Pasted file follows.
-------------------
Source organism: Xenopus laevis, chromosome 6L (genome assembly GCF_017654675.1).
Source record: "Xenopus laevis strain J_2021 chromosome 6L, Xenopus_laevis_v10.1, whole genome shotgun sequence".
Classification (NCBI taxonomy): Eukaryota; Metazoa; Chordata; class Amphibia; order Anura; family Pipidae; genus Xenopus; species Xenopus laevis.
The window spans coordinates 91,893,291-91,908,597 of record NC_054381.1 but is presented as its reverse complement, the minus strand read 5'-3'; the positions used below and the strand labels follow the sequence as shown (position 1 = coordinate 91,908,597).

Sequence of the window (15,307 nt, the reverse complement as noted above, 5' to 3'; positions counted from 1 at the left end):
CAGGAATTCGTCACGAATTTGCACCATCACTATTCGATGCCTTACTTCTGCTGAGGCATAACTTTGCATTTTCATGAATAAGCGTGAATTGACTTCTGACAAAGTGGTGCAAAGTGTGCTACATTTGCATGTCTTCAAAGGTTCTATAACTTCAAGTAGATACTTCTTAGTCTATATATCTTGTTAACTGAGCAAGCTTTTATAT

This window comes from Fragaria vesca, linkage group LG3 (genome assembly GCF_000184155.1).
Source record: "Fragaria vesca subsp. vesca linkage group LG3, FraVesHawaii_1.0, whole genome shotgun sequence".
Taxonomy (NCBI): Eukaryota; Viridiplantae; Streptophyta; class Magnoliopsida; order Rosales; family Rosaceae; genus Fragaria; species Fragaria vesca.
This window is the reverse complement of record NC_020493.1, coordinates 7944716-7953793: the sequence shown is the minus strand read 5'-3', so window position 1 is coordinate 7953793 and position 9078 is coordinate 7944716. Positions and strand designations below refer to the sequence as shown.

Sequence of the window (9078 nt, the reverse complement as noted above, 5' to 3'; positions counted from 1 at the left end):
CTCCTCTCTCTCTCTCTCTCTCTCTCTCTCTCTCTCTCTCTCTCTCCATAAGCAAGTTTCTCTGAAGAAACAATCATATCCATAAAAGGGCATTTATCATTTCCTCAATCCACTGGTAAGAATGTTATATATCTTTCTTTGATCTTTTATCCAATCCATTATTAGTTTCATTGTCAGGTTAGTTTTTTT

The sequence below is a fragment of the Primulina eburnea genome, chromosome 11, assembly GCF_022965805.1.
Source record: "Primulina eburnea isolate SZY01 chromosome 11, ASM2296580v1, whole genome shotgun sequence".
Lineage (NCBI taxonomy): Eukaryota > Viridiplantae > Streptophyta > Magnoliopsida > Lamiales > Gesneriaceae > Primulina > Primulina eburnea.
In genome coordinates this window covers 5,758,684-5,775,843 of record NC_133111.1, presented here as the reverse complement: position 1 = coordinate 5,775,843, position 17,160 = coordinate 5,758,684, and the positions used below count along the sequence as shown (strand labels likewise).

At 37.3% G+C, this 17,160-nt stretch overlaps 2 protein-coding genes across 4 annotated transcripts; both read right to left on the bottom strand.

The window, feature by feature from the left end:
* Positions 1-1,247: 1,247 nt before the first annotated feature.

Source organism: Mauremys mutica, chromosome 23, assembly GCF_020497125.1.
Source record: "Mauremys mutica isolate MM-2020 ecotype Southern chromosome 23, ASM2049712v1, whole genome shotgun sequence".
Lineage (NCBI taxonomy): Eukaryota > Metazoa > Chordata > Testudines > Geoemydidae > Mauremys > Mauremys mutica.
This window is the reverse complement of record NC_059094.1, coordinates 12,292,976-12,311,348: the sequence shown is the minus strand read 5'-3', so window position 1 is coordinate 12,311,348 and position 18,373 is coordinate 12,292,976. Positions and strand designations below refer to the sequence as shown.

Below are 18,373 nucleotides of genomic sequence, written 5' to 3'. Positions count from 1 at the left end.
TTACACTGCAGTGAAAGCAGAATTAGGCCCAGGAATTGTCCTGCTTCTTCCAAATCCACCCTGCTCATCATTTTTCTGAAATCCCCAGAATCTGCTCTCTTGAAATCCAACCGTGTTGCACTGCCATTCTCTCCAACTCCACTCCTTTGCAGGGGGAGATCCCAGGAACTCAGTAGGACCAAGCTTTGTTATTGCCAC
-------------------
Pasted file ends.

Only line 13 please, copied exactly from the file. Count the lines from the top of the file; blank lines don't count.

The sequence below is a fragment of the Primulina eburnea genome, chromosome 11, assembly GCF_022965805.1.